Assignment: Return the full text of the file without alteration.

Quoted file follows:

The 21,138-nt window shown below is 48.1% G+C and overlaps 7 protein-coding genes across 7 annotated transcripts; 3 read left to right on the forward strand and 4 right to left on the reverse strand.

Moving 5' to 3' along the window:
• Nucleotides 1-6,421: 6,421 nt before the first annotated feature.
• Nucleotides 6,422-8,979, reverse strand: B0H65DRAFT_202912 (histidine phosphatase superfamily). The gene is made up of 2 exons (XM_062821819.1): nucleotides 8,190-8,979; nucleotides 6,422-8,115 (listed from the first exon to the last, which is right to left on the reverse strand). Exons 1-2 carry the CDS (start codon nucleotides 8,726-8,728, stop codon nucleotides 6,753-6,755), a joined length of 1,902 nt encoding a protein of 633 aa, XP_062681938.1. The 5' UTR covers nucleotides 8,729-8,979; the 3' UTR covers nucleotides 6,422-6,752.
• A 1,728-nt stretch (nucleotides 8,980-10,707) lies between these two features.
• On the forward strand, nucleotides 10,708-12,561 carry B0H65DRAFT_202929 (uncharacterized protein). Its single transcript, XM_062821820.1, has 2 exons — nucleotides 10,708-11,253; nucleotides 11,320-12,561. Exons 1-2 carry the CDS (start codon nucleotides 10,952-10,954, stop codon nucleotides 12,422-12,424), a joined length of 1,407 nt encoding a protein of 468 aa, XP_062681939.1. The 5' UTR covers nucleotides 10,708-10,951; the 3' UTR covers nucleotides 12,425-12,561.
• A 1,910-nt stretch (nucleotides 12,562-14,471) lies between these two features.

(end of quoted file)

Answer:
The 21,138-nt window shown below is 48.1% G+C and overlaps 7 protein-coding genes across 7 annotated transcripts; 3 read left to right on the forward strand and 4 right to left on the reverse strand.

Moving 5' to 3' along the window:
• Nucleotides 1-6,421: 6,421 nt before the first annotated feature.
• Nucleotides 6,422-8,979, reverse strand: B0H65DRAFT_202912 (histidine phosphatase superfamily). The gene is made up of 2 exons (XM_062821819.1): nucleotides 8,190-8,979; nucleotides 6,422-8,115 (listed from the first exon to the last, which is right to left on the reverse strand). Exons 1-2 carry the CDS (start codon nucleotides 8,726-8,728, stop codon nucleotides 6,753-6,755), a joined length of 1,902 nt encoding a protein of 633 aa, XP_062681938.1. The 5' UTR covers nucleotides 8,729-8,979; the 3' UTR covers nucleotides 6,422-6,752.
• A 1,728-nt stretch (nucleotides 8,980-10,707) lies between these two features.
• On the forward strand, nucleotides 10,708-12,561 carry B0H65DRAFT_202929 (uncharacterized protein). Its single transcript, XM_062821820.1, has 2 exons — nucleotides 10,708-11,253; nucleotides 11,320-12,561. Exons 1-2 carry the CDS (start codon nucleotides 10,952-10,954, stop codon nucleotides 12,422-12,424), a joined length of 1,407 nt encoding a protein of 468 aa, XP_062681939.1. The 5' UTR covers nucleotides 10,708-10,951; the 3' UTR covers nucleotides 12,425-12,561.
• A 1,910-nt stretch (nucleotides 12,562-14,471) lies between these two features.